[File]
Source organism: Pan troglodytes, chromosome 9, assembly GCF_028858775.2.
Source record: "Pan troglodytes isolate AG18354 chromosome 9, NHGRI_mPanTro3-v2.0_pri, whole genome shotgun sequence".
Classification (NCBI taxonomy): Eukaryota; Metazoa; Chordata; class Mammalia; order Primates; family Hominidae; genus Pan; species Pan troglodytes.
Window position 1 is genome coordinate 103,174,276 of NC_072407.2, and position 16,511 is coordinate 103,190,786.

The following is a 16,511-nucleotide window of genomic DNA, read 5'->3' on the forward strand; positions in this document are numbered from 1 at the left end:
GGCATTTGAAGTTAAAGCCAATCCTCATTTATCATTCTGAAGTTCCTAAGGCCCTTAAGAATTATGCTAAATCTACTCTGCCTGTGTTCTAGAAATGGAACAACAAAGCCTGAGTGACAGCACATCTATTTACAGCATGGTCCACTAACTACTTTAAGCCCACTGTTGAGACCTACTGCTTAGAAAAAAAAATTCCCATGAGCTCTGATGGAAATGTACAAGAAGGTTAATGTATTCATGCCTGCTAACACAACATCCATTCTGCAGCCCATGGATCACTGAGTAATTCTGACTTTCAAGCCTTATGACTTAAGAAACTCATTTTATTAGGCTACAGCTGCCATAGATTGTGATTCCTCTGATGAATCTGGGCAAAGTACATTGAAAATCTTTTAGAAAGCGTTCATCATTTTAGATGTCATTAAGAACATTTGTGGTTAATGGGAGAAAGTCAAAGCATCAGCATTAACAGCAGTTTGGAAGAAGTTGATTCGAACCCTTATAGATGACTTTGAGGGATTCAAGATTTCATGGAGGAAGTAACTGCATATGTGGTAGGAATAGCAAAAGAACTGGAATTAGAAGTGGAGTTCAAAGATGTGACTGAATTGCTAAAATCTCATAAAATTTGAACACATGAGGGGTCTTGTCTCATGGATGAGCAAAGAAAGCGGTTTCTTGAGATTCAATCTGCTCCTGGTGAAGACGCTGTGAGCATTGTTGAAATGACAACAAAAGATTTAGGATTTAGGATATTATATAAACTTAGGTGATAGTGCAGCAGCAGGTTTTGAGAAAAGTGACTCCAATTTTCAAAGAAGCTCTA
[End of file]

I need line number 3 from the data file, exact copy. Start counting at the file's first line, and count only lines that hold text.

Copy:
Classification (NCBI taxonomy): Eukaryota; Metazoa; Chordata; class Mammalia; order Primates; family Hominidae; genus Pan; species Pan troglodytes.